Tyndale’s sources included Erasmus’ Latin New Testament, Martin Luther’s German translation of the Vulgate, and possibly the Hebrew Pentateuch, the Polyglot Bible, and the Septuagint. It is commonly accepted that Tyndale influenced modern English more than any other person, including William Shakespeare. Phrases penned by Tyndale are still used in the modern vernacular such as “Blessed are the peacemakers” (Matthew 5:9). He rescued from obscurity the term “thou,” used in ecclesiastical English.

In 1535, Tyndale was arrested near Brussels. He was imprisoned in the castle of Vilvoorde (today called Filford). He was charged with heresy in 1536 and sentenced to death by strangulation, and then burned at a stake. Before his execution, he prayed God to “open the eyes” of Henry VIII. Two years after Tyndale’s execution, God answered his prayer. Henry VIII had pulled the Church of England out of the Roman Church, became the Defender of the Faith, authorizing The Great Bible as the authorized version of the Church of England. The Great Bible incorporated most of the Tyndale Bible. Consequently, Tyndale’s translation was also used in the Geneva Bible and the King James Version, impacting the British Empire and all of modern English and Christianity.

The NTT preserves the legacy of Tyndale. It is used in The Leadership Bible by Military Chaplains. The Leadership Bible presents the “Seven Principles of Leadership,” military prayers by military chaplains, military hymns, military creeds, military core values, the military code of conduct, military oaths of office, the Pledge of Allegiance, quotes on religious freedom by the Founding Fathers and presidents of the United States, the “Covenant and Code of Ethics of Chaplains of the Armed Forces,” “The Original Statue of Liberty,” and “The History of Military Chaplaincy.” This military Bible is the first to be endorsed by retired Generals and Admirals from each of the five Armed Forces, as shown on the back cover.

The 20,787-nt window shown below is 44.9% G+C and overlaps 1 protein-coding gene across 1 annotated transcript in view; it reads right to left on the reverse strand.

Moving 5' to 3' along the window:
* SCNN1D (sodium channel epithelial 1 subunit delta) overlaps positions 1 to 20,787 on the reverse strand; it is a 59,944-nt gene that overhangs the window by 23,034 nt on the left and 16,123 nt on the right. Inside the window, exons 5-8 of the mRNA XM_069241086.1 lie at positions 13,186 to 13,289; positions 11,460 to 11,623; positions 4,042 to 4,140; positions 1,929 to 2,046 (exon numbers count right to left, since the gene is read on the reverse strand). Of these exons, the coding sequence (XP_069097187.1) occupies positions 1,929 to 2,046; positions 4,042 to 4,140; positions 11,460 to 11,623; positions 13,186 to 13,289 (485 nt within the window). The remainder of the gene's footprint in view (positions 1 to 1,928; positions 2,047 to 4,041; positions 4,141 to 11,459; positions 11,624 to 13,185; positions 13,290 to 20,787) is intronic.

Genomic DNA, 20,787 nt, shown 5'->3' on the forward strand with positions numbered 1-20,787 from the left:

Since The Leadership Bible was released in August 2013, thousands have been donated to the troops and purchased by pastors across America. In August 2013, Cynthia Martinez, president of Words of Comfort, Hope and Promise, who has raised funds to donate many of The Leadership Bibles to the troops, showed a copy on “Joy in the Morning” airing on Trinity Broadcasting Network (TBN). On November 3, 2014, she gave one to actor Kirk Cameron after Kirk hosted the “Praise the Lord” program at TBN in Costa Mesa, California. “Prayers for the continued dissemination of God’s Word, regardless of which legitimate translation, are greatly needed,” said Verna Linzey, chief editor. Verna Linzey is an honorary military chaplain, authorized by David Plummer, endorsing official of Coalition of Spirit-Filled Churches. She is also one of the founding directors of Military Bible Association.

On Veteran’s Day, November 11, 2014, at the 2014 Veteran’s Day Recognition Ceremony, NTT translator, Chaplain, Major Thomas A. Johnson, USAF (Ret.), presented a copy of the first edition of The Leadership Bible to the Gwinnett County Veteran’s Museum in Lawrenceville, Ga., the largest veterans’ museum in Georgia. The Bible is now prominently displayed beside the World War II Bible in the front entrance display case of the museum.

About the author:

Chaplain David M. Wagner, chaplain for the police department of Riverside, Calif., is the director of Military Chaplains Fellowship and publisher of The Leadership Bible.